Multiple glomus tumours: A rare dermatological presentation
Glomus tumours are rare, benign proliferations of glomus cells and modified smooth muscle cells, which line the endothelium of thermoregulatory arteriovenous anastamoses in the dermis, known as glomus bodies. 1 Lesions are usually solitary, occurring in distal extremities, usually the subungal regions of fingers, where glomus bodies are abundant. 1
Multiple glomus tumours, also known as glomangiomas or glomuvenous malformations, are an uncommon phenotype (~10%) of glomus tumours, thus clinical diagnosis is frequently challenging. They often show familial aggregation with autosomal dominant inheritance, arising in childhood and adolescence, and are linked to truncating mutations of the glomulin gene located on chromosome 1p21-22. 1,2 Unlike solitary glomus tumours, lesions are rarely subungal, show no predilection for any particular bodily region and are often asymptomatic. Furthermore, morphology is often similar to cutaneous vascular malformations, and differentiation from conditions such as Blue Rubber Bleb Nevus Syndrome is important as treatment differs. Whilst lesions do not generally invade into deeper structures, rare reports of painful glomus tumours arising in internal organs where glomus bodies do not physiologically exist have been described.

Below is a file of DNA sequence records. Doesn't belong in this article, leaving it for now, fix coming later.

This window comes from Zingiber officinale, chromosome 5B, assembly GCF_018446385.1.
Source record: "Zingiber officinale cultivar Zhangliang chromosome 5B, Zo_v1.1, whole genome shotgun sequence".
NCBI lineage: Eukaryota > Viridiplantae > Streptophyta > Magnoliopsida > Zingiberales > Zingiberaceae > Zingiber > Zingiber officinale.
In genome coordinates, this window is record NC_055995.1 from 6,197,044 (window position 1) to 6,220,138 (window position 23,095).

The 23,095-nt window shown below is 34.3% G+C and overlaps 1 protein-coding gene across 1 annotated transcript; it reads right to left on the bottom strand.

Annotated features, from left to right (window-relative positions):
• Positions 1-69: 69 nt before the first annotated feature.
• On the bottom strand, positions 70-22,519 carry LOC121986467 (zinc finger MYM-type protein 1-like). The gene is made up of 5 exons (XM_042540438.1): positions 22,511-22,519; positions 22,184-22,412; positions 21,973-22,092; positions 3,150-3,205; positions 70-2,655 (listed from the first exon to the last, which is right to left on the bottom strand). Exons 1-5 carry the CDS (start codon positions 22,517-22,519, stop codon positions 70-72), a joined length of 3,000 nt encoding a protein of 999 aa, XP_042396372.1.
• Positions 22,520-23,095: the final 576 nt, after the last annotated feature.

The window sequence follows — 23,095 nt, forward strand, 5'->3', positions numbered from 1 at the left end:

We report a healthy 26yo female with multiple, painless, compressible, blue and violaceous nodular plaques on her back and limbs since childhood. These lesions were asymptomatic but cosmetically concerning, and several family members were also affected. Histopathology confirmed glomangiomas. Given her extensive cutaneous lesions and plans for pregnancy, thorough radiological examination was undertaken to exclude internal organ involvement, which was unremarkable. She elected a conservative treatment approach, and remains under observation.
1. Bachmeyer C, Aractingi S. Neutrophilic eccrine hidradenitis. Clin Dermatol 2000; 18:319-330.
2. Bidinger J, Sky K, Battafarano, et al. The cutaneous and systemic manifestations of Azathioprine hypersensitivity syndrome. J Am Acad Dermatol 2011; 65: 184-91.
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Dr. Janet Kim
2nd year dermatology registrar
Adelaide, South Australia
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